Issues with Changes to the Estimated Settlement Statement after Signing

A Seller from Battleground, Washington sent me this question regarding how their closing cost contribution was treated with the Escrow Officer:

I recently sold my home and…I was to pay up to 6% of buyers costs. I was presented with good faith estimate of costs two weeks prior to closing, everything looked fine. We signed our documents at closing and carefully reviewed and signed the HUD-1 [Settlement] Statement.  The deal was recorded the next day and we were wired the money as noted on our documents minus around 3025.00.  We called escrow officer and she said that there was a problem at closing and she added a FHA-MIP charge to the hud-1 statement because we agreed to pay up to 6% of buyers costs in our sale documents. She did not notify us or even attempt to notify that she added this change to the hud-1 document and closed anyway.  Is that a legimate thing that can happen at closing?  It seems very very wrong to me…

Let me begin by saying that it does feel wrong.  The Escrow Officer should have called you immediately to let you know of the change to your Estimated HUD-1 Settlement Statement. It’s very poor service from the escrow company at the very least. 

Unfortunately, the Estimated HUD-1 Settlement Statement is just that: an estimate.  And when purchase and sale agreements are written with the Seller to pay up to a certain amount instead of a specific dollar amount, then it is the responsiblity of the lender to make sure that as much of the closing cost credit is used per the buyer’s loan guidelines.  Obviously there was a lack of communication with your transaction between the mortgage and escrow company to have this last minute change to your HUD happen.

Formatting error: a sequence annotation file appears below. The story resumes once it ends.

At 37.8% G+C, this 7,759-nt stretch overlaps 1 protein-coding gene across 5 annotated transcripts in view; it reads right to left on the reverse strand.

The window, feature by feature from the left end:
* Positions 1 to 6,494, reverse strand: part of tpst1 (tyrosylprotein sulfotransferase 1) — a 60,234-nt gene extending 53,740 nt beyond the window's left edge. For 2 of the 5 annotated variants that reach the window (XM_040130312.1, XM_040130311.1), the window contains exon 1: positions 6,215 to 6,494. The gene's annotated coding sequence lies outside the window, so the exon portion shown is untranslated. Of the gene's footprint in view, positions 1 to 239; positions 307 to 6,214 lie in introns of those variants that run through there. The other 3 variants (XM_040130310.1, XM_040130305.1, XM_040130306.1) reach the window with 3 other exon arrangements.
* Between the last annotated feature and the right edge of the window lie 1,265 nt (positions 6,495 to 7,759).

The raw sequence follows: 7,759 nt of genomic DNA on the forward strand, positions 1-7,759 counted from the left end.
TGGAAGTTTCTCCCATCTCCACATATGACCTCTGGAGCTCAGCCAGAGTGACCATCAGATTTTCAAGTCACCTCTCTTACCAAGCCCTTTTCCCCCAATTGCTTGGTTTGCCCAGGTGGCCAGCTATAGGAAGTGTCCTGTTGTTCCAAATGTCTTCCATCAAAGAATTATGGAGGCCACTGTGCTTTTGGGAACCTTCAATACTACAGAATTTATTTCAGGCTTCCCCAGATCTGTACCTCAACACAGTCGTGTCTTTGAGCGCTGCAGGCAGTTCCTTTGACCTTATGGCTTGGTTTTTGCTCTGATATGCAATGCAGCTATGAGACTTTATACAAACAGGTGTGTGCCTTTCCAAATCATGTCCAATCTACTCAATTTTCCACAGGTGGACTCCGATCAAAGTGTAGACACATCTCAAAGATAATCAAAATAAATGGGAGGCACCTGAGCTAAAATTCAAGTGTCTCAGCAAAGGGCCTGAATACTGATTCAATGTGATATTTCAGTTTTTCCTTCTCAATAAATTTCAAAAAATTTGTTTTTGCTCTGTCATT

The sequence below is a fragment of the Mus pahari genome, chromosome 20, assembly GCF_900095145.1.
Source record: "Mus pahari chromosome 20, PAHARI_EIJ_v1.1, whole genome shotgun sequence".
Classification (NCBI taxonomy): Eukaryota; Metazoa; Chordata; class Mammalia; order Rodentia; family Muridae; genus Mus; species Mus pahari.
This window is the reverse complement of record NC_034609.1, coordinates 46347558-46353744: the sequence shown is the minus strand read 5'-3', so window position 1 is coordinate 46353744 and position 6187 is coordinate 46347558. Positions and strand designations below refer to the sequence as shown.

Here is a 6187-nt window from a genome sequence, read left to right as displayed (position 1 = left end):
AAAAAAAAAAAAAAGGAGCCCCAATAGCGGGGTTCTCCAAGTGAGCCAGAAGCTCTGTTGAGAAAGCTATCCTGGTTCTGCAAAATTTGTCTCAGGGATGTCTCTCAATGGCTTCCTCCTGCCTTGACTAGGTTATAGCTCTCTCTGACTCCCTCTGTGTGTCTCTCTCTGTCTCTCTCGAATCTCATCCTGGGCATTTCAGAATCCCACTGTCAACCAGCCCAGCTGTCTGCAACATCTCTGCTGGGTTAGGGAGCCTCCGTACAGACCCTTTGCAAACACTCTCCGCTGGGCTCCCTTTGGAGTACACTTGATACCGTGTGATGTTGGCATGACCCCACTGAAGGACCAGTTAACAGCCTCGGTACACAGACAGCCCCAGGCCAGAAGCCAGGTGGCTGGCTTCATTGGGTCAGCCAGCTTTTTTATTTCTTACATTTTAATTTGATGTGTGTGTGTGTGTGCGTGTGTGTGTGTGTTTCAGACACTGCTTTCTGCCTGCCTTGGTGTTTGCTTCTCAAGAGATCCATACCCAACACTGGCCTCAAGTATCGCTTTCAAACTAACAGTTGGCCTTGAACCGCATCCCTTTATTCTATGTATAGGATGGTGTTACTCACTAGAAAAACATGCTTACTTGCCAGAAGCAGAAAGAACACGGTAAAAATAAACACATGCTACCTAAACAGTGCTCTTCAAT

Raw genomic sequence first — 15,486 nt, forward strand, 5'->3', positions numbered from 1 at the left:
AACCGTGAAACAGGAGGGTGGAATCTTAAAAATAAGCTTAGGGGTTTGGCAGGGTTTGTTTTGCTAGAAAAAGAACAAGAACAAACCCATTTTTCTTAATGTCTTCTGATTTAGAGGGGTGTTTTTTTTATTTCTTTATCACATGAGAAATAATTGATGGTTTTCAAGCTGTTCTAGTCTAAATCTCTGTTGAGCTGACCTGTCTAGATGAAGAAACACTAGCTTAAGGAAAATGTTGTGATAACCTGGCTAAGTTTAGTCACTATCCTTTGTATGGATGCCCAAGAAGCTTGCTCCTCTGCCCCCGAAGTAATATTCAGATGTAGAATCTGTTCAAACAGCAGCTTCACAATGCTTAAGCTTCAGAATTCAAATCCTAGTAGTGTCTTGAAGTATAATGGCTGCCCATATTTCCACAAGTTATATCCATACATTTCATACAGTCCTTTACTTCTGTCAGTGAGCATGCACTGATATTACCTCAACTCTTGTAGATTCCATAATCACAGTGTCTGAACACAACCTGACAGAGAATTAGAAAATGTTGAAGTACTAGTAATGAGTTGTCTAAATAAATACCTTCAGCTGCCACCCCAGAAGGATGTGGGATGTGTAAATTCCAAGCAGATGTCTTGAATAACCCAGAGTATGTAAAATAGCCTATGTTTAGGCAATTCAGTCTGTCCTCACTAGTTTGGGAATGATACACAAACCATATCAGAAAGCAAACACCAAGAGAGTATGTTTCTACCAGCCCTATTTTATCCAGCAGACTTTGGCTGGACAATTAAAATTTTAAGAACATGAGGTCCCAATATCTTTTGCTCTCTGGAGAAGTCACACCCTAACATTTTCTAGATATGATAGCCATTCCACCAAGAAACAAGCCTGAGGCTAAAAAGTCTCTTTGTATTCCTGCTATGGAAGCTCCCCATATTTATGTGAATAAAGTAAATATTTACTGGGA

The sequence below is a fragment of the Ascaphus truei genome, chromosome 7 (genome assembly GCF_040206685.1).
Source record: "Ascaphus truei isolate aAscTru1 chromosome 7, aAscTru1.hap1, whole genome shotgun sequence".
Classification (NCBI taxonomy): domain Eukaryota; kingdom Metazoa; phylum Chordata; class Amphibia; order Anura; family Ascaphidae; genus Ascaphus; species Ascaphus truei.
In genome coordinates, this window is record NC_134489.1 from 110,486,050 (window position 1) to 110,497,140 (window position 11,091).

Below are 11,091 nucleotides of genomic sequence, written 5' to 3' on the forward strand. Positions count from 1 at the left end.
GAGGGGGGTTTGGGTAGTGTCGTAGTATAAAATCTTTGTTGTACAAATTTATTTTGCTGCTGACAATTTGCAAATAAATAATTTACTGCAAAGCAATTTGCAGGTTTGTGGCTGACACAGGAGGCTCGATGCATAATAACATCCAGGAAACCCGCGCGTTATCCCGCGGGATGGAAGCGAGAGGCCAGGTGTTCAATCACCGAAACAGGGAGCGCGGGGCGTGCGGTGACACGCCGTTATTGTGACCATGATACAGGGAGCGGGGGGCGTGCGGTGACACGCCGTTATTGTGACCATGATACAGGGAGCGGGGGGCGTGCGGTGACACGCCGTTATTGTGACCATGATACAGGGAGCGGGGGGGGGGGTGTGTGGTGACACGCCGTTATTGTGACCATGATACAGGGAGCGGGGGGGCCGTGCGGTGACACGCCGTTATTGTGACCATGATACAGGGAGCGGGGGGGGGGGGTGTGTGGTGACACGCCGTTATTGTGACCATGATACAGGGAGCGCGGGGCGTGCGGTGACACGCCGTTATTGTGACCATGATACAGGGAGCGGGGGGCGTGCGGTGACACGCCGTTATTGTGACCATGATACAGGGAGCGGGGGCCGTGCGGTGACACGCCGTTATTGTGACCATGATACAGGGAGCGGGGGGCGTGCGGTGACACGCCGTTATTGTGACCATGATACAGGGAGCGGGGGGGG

You may want to review your escrow instructions (you would have signed them at closing too) which probably have language stating that the escrow company has the right to modify the Estimated HUD-1 Settlement Statement at any time.

You did everything correctly as far as reviewing the Good Faith Estimate and seeing what costs were being paid.  When you agree to pay "up to" a certain percentage, the Seller needs to be prepared to have that entire amount used.  When I have a closing cost credit from a Seller, we use as much as possible to pay for allowable closing costs and possibly buy down the buyer’s interest rate. 

I suggest contacting the manager of the escrow company and the real estate agents to let them know about your displeasure with your closing.      

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